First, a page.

Abel Tasman and the beach that NZ bought

So if like us you’ve been seeing all those pictures of the clear blue waters and golden sands with kayakers paddling and wondering where this may be – the answer is Abel Tasman.  

These beaches have been on the kids wish list for so long and they, unlike me, don’t then to froth over nature!  

Abel Tasman

Our best advice came from talking to people who lived or visited the area.  Not that the websites aren’t awesome – they are but there are just so many choices it can be slightly overwhelming.  You can walk part or all of the Abel Tasman track, you can water taxi, you can kayak, or you can do a combination of everything.  And there are timetables and maps with beaches with names I’ve never heard of and it all just seems a little bit hard.  Especially when you want to do it all and only have a day in a very busy exploring schedule.

Awaroa Bay - Abel Tasman

So we went with the advice we were given – get on the water taxi at Kaiteriteri 10.30 and get off at Awaroa.  Catch the water taxi back at 2.20.  Easy.  

We were also told that there was a cafe there too – or just bring along a picnic.  It’s also perfect as Awaroa Bay is the furtherest bay along so you get to see all the other bays as you pick up and drop off passengers.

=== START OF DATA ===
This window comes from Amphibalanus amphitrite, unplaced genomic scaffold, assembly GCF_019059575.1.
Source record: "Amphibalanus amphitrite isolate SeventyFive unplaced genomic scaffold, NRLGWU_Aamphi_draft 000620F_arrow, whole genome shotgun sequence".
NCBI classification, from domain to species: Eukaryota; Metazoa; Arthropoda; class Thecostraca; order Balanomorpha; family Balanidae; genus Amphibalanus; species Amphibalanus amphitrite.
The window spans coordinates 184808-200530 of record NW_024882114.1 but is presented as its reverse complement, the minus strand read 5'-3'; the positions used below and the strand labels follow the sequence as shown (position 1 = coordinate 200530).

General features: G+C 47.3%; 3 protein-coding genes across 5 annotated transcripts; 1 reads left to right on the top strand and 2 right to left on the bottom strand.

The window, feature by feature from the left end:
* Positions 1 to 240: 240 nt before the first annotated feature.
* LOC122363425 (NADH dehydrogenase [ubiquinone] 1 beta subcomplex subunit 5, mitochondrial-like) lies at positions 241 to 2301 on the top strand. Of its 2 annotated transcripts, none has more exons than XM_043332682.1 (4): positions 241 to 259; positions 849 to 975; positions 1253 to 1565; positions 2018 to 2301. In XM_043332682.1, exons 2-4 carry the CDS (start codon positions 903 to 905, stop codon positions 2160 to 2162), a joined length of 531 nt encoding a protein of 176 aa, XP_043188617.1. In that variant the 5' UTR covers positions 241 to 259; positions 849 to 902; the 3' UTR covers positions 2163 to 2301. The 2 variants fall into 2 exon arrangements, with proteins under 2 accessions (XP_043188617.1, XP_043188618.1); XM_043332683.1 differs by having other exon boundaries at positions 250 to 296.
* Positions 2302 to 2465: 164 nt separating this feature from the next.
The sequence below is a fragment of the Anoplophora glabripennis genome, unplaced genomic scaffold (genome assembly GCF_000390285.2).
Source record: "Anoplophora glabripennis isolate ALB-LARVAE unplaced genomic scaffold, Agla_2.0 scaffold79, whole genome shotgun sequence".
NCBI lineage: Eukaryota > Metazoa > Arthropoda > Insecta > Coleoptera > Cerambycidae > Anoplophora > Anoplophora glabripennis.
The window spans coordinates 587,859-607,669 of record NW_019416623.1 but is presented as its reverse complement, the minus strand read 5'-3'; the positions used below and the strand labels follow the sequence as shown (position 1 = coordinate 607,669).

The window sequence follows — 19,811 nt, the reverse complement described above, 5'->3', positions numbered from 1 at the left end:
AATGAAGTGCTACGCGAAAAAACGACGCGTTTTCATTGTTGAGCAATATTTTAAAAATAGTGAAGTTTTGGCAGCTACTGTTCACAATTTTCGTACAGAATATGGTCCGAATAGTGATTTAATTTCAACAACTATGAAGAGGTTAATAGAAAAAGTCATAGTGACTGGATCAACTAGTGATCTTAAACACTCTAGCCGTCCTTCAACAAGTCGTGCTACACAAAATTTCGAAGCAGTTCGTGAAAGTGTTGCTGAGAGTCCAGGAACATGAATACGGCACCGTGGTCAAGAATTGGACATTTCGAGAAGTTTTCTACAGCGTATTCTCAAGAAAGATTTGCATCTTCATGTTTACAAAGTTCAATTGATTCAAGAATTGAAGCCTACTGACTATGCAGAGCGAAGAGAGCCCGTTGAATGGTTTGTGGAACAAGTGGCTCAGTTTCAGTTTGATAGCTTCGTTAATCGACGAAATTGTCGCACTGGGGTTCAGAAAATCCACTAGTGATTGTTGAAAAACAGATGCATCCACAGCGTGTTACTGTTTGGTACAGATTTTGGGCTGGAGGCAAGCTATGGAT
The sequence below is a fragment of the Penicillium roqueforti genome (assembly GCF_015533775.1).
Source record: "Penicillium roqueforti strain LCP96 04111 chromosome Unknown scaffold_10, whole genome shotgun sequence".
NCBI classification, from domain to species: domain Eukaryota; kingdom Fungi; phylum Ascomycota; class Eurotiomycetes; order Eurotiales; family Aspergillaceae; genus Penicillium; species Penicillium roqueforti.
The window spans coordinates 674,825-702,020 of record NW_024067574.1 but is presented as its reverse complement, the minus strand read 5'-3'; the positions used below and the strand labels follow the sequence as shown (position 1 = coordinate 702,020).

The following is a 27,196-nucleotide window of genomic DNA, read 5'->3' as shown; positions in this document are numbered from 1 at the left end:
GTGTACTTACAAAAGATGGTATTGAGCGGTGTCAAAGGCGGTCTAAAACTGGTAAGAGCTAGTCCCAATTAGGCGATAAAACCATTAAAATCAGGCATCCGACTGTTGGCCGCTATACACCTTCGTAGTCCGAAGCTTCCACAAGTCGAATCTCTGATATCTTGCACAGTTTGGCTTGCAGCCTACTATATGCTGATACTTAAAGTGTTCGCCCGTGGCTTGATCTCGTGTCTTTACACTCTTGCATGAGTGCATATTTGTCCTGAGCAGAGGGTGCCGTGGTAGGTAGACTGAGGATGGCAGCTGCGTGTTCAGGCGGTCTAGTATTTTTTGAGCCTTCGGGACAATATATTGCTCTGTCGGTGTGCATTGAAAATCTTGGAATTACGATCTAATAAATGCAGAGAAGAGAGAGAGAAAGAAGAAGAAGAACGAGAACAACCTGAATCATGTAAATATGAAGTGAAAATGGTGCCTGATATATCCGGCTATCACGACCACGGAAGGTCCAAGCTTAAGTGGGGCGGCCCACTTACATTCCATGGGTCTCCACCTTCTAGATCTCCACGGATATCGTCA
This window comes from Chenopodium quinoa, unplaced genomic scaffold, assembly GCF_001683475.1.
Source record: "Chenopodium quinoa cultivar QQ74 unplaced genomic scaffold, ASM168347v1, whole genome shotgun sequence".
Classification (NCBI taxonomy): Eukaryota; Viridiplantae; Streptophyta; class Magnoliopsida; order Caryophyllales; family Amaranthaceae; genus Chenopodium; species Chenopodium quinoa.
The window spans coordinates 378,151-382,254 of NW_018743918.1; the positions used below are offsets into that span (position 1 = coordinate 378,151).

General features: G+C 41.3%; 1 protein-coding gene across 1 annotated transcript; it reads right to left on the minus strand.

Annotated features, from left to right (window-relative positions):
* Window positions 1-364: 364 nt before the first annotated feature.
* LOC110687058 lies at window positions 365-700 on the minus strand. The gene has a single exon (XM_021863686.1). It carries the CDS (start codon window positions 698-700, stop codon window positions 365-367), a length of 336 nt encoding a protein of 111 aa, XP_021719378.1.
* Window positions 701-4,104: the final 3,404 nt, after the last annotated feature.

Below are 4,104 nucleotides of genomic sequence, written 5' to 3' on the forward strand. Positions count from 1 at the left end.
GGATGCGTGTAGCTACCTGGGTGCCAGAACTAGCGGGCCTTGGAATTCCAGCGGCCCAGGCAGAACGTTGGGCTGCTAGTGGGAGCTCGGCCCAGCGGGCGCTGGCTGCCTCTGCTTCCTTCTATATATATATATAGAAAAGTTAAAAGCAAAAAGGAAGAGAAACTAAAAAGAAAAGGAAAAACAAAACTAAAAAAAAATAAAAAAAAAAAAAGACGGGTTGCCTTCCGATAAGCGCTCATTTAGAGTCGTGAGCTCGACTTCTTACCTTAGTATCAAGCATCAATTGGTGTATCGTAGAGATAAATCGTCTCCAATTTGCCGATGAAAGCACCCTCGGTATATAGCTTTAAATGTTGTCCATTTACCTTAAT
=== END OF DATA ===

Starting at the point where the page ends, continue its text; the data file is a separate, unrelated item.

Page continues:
And really it is that simple.  Although even for one bay this isn’t nearly long enough, but more on that soon.

Now as with everything – who you choose to travel with makes a huge difference.  And I can’t speak for other water taxi companies but Wilsons were sensational – here’s a link to booking with them. 

We got a small water taxi on the way there and it was so utterly perfect.  There were just a dozen of us on the boat and we quickly got chatting to another family who lived in Nelson and were able to give us some awesome tips about where to go for dinner on the way back to Nelson.  Funnily enough it was their first time going to Abel Tasman too despite living just down the road so to speak.

Our skipper was so good!!  He took his time taking is in close to Split Apple Rock and telling us all about how it was formed.

Split Apple Rock

He told us stories about how Awaroa Bay had been in danger of being sold to foreign investors so in true Kiwi spirit a crowd funding initiative was started and 39,000 Kiwi’s bought the beach and donated it right back to NZ.  It bought a tear to my eye hearing about it on the water, and it does now writing it again.  I’m just so bloody proud to be a Kiwi. 

Awaroa Bay - Abel Tasman

He told us other stories about ownership, walks, fish and wildlife.  All things I swore I’d remember and retell on here (awfully embellished with key points left out as I usually do).  But there was so much to fill up my mind that I can’t remember them all now but the stories out on the water made it all the more magical so I suggest you do your best to get on the Vigour Water Taxi from Wilson’s if you can and hear the stories for yourself.

We meandered our way up through the bays dropping passengers off as we went and seeing the scores of kayakers bobbing around in groups exploring, until there was only us.  Seriously – how lucky is that!!

Awaroa Bay - Abel Tasman

Our skipper asked the kids if they wanted to go looking for seals so we headed off to the rock they are normally found.